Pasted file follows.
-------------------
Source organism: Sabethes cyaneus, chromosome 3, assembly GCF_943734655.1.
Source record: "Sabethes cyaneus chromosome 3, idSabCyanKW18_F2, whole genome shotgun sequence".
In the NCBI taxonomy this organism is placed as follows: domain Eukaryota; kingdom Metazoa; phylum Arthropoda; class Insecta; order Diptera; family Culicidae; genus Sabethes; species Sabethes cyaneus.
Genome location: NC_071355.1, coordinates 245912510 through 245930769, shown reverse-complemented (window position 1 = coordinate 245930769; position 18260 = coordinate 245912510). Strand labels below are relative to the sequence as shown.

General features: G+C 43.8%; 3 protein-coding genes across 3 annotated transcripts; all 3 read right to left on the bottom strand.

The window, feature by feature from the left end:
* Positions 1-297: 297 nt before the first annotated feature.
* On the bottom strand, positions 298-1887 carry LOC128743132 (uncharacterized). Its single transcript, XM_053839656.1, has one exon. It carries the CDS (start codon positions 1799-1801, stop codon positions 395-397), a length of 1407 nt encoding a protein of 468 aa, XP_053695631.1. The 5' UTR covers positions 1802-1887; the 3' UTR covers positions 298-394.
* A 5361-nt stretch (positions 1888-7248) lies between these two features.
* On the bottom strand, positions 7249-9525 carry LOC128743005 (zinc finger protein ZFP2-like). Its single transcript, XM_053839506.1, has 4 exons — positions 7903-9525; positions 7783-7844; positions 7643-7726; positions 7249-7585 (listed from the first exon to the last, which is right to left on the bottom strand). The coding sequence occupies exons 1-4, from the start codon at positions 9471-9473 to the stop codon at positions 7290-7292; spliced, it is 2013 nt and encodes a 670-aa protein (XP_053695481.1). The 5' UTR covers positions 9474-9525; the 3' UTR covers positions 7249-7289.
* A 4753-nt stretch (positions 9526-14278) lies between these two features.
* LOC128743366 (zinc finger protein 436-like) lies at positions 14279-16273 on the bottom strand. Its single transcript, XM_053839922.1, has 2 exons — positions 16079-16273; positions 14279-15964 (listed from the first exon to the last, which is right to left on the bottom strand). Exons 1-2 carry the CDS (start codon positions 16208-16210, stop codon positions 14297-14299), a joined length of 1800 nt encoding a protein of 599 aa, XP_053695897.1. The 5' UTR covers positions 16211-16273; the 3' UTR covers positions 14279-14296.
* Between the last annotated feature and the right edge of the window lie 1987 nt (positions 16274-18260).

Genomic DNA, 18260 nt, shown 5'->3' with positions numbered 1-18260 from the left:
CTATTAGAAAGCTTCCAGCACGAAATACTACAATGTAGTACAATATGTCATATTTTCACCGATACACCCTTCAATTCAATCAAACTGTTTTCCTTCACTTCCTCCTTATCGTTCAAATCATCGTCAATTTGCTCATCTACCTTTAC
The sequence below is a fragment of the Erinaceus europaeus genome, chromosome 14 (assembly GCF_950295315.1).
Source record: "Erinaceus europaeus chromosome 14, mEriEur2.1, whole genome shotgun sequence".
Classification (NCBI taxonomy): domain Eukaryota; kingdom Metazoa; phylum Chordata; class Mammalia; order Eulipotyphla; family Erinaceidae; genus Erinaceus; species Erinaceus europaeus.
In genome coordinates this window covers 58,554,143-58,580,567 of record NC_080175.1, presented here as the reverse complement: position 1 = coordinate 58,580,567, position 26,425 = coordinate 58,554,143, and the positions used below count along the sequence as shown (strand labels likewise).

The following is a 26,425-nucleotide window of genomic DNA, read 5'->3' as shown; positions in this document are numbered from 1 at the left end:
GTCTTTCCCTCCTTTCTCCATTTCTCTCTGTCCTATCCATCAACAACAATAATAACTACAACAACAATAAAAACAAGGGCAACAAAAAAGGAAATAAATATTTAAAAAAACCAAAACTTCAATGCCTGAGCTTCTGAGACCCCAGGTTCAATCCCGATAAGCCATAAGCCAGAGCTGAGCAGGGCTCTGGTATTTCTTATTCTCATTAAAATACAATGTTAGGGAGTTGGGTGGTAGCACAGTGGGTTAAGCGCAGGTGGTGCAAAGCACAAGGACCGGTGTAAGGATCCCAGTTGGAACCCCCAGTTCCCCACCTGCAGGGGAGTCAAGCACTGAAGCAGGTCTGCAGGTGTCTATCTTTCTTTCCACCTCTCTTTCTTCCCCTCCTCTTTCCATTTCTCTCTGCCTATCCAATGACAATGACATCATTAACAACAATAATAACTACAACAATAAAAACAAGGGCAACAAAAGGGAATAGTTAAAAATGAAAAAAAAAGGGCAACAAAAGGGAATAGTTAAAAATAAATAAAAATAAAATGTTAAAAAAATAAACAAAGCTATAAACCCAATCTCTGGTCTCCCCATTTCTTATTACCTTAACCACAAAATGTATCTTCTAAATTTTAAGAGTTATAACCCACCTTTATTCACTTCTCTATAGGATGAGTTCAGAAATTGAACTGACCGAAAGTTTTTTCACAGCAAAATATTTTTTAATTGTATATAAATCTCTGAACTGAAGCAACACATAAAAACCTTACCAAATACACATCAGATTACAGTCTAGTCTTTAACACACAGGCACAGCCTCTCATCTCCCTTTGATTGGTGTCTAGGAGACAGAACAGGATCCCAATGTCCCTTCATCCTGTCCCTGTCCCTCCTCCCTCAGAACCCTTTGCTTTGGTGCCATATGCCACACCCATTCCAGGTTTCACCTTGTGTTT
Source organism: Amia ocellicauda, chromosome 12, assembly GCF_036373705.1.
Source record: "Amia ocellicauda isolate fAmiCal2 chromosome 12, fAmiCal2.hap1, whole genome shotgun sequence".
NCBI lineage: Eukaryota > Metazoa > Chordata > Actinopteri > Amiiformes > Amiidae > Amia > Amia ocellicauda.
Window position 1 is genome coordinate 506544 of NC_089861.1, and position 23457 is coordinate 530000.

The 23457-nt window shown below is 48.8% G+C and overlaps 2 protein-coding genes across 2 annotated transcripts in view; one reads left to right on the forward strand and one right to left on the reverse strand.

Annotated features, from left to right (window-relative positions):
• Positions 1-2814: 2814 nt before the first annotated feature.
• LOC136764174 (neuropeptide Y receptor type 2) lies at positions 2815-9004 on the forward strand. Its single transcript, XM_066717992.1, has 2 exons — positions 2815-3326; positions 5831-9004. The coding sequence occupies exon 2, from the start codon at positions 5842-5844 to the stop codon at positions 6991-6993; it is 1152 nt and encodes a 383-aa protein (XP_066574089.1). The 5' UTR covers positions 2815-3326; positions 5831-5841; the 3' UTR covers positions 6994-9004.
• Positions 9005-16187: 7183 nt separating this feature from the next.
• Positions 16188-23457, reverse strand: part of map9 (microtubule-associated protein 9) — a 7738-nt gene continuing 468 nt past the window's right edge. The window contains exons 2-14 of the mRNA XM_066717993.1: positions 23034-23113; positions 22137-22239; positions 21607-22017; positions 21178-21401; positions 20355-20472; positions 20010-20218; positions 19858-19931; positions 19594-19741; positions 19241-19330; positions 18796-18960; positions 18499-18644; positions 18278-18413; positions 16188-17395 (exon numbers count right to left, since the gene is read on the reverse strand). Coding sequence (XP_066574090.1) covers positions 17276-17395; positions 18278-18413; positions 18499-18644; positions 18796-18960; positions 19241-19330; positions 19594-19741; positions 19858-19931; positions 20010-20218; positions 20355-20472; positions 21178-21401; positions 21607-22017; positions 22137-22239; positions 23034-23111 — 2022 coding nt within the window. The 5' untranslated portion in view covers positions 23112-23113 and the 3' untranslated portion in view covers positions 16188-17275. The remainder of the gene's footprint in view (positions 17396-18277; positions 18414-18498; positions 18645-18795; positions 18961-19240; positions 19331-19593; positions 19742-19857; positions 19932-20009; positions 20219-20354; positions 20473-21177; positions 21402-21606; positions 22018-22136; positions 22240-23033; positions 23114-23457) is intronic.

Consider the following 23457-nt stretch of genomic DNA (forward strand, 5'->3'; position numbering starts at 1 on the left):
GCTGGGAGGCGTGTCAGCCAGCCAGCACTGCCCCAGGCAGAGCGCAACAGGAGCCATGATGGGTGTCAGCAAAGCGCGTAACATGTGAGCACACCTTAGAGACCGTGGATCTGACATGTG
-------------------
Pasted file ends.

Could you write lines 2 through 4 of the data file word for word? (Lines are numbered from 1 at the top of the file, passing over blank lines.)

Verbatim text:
Source record: "Sabethes cyaneus chromosome 3, idSabCyanKW18_F2, whole genome shotgun sequence".
In the NCBI taxonomy this organism is placed as follows: domain Eukaryota; kingdom Metazoa; phylum Arthropoda; class Insecta; order Diptera; family Culicidae; genus Sabethes; species Sabethes cyaneus.
Genome location: NC_071355.1, coordinates 245912510 through 245930769, shown reverse-complemented (window position 1 = coordinate 245930769; position 18260 = coordinate 245912510). Strand labels below are relative to the sequence as shown.